The goal of agent based modelin in economics is to investigate, how a decentralized economy coordinates economic activities. This question is basically the same as the one Keynes (1934) once posed - to what extent, and under what circumstances, particularly under what policy regimes, is the economy self-adjusting? Agent-based computational economics as an approach to this problem, which is a set of techniques for studying a complex adaptive system involving many interacting agents with exogenously given behavioral rules. The fundamental idea behind this approach is that the economic system can exhibit behavioral patterns that are to complex for the individual agent to comprehend. Therefore the approach assumes simple behavioral rules and allows a coordinated equilibrium to be a possibly emergent property of the system itself.
An agent in a rational-expectations-equilibrium model has a behavioral rule that is not independent of what everyone else is doing. In contrast, autonomous agents are endowed with behavioral rules that can tell them what to do in any given situation, independently of each others’ rules, even when no one has access to a correct model of the economy.
The modeling is about autonomous agents and the way they interact. An autonomous agent has simple rules for ﬁnding other people, sending communications to them, and responding to their communications. The interesting questions are what sort of exchange patterns emerge from the interaction between these rules, how orderly and stable are they, and how do they evolve over time.
Modern economic life is largely a sequence of exchanges with other people. Such exchange involves a specialized trader. Traders are the agents that undertake to match buyers and sellers, arrange terms of exchange and bear the costs of adjustment in the face of day-to-day imbalances between spending plans and productive capacity.
It can be modeled, how such a network of coordinating traders might emerge spontaneously, from elementary interactions between people following simple opportunistic rules of behavior. This is a self-organizing model of economy: If the organizational structure was not there, it would quite likely arise from the interaction of intelligent autonomous agents. This organizational structure exhibits the monetary structure of the real-world exchange mechanisms.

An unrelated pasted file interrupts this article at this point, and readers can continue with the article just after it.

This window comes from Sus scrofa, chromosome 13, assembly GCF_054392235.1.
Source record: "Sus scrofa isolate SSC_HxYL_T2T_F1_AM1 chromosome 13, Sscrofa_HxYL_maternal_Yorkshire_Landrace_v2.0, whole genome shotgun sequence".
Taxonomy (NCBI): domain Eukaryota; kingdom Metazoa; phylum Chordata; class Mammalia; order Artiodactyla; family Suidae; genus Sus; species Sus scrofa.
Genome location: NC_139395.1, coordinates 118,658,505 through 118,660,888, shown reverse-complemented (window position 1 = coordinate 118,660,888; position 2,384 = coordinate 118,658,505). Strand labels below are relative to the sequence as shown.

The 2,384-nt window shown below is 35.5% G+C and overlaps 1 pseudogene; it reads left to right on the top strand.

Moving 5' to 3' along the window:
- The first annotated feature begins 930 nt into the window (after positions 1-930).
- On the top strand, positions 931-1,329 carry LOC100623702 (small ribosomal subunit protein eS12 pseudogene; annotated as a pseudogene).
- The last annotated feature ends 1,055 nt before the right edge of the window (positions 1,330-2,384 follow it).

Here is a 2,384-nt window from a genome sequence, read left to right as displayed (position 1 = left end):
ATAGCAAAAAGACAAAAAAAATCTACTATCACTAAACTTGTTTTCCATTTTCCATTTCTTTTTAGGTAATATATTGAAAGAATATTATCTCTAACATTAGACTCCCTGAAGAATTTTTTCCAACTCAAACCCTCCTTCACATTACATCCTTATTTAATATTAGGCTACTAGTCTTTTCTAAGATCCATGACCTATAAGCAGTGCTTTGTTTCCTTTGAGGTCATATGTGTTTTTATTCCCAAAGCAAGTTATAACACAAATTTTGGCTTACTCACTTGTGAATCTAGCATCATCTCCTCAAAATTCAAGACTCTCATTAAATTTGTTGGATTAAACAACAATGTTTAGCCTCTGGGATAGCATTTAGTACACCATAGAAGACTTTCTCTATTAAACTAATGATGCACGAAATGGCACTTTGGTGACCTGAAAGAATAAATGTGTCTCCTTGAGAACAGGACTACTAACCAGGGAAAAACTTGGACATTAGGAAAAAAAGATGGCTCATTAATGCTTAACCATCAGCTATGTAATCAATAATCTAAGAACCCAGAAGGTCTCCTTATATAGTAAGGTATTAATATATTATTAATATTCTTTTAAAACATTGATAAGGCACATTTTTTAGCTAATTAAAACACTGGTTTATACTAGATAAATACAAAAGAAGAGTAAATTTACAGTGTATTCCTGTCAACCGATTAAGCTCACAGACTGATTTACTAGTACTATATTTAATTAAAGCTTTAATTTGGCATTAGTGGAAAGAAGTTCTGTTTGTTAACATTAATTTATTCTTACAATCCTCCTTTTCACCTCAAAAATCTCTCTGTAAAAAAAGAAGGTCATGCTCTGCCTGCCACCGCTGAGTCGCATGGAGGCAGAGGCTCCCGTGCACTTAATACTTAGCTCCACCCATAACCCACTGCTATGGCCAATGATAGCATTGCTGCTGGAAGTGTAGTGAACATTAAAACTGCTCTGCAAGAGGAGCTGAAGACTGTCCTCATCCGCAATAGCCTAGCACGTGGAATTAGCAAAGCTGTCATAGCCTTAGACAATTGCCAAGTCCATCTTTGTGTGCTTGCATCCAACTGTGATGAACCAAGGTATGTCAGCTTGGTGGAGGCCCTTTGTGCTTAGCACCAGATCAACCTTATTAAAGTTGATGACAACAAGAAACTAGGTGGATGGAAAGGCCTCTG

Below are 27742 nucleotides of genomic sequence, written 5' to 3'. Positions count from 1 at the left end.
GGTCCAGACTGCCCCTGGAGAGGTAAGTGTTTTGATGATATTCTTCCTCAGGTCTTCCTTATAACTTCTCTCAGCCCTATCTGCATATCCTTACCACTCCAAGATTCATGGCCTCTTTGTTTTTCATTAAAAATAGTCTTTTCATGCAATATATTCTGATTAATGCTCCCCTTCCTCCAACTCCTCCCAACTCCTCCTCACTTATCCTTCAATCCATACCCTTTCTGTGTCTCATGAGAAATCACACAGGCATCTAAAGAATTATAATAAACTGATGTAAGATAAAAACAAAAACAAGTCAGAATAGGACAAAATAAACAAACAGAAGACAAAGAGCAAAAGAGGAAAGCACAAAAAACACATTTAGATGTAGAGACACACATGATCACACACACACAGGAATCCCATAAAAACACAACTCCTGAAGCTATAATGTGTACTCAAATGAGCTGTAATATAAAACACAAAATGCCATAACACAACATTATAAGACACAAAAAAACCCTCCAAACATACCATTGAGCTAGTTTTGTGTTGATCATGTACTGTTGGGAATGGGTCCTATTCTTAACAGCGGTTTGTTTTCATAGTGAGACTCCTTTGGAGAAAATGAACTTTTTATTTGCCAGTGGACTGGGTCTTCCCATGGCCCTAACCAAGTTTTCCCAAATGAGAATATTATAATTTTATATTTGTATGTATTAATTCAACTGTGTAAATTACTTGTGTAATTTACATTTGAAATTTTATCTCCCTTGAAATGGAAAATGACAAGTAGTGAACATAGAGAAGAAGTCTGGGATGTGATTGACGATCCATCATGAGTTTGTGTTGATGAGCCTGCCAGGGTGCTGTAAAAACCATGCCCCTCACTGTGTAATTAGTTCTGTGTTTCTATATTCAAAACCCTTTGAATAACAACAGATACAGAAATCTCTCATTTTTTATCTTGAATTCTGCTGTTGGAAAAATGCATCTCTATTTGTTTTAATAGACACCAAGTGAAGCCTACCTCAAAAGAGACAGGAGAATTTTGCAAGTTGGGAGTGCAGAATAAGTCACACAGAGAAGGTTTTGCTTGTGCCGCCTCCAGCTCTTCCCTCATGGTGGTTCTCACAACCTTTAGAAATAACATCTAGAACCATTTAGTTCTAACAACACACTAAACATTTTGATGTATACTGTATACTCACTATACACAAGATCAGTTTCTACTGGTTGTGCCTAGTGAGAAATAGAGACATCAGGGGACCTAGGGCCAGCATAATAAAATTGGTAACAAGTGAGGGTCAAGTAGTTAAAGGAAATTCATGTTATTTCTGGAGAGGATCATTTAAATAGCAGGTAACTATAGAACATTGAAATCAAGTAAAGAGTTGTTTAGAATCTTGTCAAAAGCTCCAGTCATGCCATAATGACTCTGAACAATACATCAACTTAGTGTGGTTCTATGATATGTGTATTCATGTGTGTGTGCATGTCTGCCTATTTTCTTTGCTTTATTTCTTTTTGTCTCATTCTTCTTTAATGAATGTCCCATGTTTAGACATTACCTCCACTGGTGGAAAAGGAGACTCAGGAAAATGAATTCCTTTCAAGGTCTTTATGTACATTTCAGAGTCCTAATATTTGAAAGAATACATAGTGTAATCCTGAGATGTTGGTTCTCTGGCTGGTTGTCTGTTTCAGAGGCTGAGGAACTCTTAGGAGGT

Trade is a useful but costly activity. People are motivated by the goal of maximizing consumption. They wander randomly and encounter each other. From time to time people turn into traders.
The economy has N perishable commodities and a discrete number of transactors, each one being identical except for type. A type (i, j) transactor is endowed with commodity i and can consume only commodity j. There is the same number of each type for each ordered pair of distinct commodities. The model focuses on ﬁve activities: entrepreneurship, search, exchange, business failure and price setting. The model goes through a sequence of periods, in each of which these activities take place in the following sequence.
It can be shown that the model has several absorbing states: Arrays of shops, prices, trading relationships and shopkeeper expectations persist indeﬁnitely once established. Different absorbing state can be observed: barter steady state and “monetary steady states, which is much like the monetary equilibrium in the trading post model. It constitutes a Pareto eﬃcient allocation of resources. Aggregate GDP in the economy is total consumption. Capacity GDP is the sum of all endowments minus the operating costs of the shops.
The emergence of this monetary structure is based on the network externality created by the ﬁxed costs of shops.
The ultimate goal of this research is to understand how large complex economic systems are capable of
exhibiting such a high degree of coordination most of the time, and yet from time to time are capable of departing drastically from such a coordinated state. They are many free parameters in agent based models, which needs to be calibrated to actual data. So far first results indicate that agent-based computational economics is capable of addressing some of the questions which a rational-expectations equilibrium approach is incapable of addressing, such as how a multiplier process in real estate lending can cause cumulative deviations from equilibrium and how the degree of intrest ﬂexibility aﬀects the ability of an economy to coordinate activities.